They were given civil equality, freedom of conscience and freedom of worship.
The Declaration of Human and Civil rights on 26th August 1789, granted them freedom of conscience and the Constitution in 1791, freedom of worship.
During the Revolution years, the behaviour of the Protestants was not consistent. Individuals responded differently to the Revolution. Many Protestants took part in Revolution Meetings, but there was no “Protestant group”.
During the Reign of Terror, the Dechristianisation phenomenon – September 1793 to July 1794 – did not have a great effect on the Protestant community, even though worship was suspended almost everywhere. But it did mean most pastors temporarily stopped their activity. After Robespierre’s death, on 9 Thermidor year II (27th July 1794), churches were re-opened and freedom of worship proclaimed.
Furthermore, a number of Huguenots were to benefit from the Royal Edict of 15th December 1790, which awarded French nationality to any person exiled for religious reasons.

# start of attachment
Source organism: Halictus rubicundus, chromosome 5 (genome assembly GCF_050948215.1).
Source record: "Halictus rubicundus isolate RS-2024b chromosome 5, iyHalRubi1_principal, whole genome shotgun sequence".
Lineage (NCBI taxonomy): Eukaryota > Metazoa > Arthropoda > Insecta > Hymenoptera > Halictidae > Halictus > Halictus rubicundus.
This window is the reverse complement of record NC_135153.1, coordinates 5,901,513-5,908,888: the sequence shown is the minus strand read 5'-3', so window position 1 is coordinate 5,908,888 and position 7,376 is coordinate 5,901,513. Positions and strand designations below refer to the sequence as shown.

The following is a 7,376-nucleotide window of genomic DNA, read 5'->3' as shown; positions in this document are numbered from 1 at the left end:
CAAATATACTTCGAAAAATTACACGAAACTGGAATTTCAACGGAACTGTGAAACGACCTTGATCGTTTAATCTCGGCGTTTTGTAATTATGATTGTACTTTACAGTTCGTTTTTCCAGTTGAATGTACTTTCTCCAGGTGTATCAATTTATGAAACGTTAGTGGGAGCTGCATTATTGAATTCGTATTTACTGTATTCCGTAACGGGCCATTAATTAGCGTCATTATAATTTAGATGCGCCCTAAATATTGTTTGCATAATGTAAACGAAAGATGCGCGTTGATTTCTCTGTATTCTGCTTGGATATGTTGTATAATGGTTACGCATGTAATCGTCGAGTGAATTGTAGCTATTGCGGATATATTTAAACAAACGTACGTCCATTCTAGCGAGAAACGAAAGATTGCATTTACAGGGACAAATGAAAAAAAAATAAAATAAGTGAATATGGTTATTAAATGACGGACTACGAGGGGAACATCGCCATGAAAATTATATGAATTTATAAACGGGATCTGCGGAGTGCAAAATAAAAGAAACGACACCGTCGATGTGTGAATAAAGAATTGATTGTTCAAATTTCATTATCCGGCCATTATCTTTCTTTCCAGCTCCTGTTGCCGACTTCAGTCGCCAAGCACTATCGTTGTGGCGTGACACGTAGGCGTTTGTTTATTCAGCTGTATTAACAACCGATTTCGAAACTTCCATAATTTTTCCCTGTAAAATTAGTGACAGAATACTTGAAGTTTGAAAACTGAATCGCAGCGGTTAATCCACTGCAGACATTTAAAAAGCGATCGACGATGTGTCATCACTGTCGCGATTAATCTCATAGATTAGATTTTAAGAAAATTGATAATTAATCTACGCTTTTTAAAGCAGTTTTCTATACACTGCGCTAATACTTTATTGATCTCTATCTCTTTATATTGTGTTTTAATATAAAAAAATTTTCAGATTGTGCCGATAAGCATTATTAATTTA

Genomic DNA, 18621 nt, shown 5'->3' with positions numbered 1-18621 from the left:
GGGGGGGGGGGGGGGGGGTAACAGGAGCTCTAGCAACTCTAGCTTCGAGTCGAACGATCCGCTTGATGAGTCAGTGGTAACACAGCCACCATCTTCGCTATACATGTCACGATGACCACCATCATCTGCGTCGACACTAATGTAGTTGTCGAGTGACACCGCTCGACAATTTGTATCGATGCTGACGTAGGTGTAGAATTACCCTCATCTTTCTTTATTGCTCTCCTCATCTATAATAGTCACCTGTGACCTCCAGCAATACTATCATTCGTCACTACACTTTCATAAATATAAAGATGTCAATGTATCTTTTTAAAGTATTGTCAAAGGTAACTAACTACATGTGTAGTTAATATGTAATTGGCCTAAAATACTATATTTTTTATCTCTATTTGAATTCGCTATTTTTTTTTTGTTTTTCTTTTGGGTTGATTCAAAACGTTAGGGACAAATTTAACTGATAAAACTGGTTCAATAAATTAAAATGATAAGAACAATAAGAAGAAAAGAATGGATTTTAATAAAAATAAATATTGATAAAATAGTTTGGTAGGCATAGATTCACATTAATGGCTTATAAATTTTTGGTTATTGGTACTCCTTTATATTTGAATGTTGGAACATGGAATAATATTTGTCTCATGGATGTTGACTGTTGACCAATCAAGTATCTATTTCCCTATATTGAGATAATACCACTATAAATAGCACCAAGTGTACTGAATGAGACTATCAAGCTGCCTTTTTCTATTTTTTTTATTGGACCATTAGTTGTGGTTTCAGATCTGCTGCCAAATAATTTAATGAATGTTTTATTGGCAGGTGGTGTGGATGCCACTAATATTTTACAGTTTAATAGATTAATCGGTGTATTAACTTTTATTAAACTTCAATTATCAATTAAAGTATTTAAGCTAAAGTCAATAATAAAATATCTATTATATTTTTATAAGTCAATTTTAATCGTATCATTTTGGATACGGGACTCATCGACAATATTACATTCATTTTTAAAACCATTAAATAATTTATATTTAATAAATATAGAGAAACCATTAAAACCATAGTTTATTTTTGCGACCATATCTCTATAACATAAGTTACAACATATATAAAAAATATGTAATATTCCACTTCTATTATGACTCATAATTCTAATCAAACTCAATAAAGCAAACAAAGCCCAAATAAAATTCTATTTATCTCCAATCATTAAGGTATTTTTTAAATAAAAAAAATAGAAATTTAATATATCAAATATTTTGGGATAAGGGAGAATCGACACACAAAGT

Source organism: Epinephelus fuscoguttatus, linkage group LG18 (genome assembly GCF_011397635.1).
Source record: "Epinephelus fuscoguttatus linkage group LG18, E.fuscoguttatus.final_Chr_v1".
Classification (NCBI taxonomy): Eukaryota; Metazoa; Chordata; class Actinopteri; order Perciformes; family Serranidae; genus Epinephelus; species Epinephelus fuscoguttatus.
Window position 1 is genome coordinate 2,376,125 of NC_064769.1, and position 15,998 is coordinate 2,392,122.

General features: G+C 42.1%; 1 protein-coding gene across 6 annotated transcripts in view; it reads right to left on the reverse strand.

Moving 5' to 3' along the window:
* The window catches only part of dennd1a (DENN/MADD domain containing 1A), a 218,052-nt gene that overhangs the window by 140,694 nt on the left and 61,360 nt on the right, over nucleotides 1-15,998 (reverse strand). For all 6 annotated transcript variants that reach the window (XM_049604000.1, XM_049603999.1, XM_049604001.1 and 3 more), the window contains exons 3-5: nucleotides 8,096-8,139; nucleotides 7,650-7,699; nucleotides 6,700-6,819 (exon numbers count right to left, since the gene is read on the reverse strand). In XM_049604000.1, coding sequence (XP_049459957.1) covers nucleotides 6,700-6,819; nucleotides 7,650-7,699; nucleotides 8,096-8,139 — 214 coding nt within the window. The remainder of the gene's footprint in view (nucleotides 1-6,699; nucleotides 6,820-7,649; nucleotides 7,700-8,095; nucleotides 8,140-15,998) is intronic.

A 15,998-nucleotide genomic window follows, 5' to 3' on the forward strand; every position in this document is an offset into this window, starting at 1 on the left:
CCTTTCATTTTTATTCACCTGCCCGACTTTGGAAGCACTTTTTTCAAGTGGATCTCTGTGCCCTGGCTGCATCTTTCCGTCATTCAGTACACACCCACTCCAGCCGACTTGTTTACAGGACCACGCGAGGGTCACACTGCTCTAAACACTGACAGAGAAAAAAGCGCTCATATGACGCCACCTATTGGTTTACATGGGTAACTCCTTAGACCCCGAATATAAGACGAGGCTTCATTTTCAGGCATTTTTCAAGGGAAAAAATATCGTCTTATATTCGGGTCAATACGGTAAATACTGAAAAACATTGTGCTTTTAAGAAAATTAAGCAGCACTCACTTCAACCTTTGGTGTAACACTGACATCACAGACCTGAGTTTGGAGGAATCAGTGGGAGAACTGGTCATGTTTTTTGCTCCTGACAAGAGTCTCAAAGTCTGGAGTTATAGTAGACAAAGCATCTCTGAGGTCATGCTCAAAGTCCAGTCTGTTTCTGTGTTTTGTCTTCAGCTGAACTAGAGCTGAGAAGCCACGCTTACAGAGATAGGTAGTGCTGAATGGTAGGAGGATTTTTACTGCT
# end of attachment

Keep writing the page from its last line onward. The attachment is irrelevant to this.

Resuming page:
- BOURDON Jean-François, Les pasteurs réformés face à la déchristianisation de l’An II, mémoire de maîtrise, Université Pierre Mendès-France, 1987
- VOVELLE Michel, La Révolution contre l’Église : de la raison à l’être suprême, Complexe, Bruxelles, 1988
- "Les Protestants et la Révolution française", Bulletin de la SHPF, SHPF, Paris, 1989, Tome 127
- ENCREVÉ André, "Les Protestants et la révolution française", Réformes et Révolutions, VIALLANEIX Paul (dir.), Presses du Languedoc, Montpellier, 1990, p. 192
- Religious Freedom
- The restoration of religious freedom
- Jean-Paul Rabaut Saint-Étienne (1743-1793)
- André Jeanbon Saint-André (1749-1813)
- Dechristianisation during the Reign of Terror (1793-1794)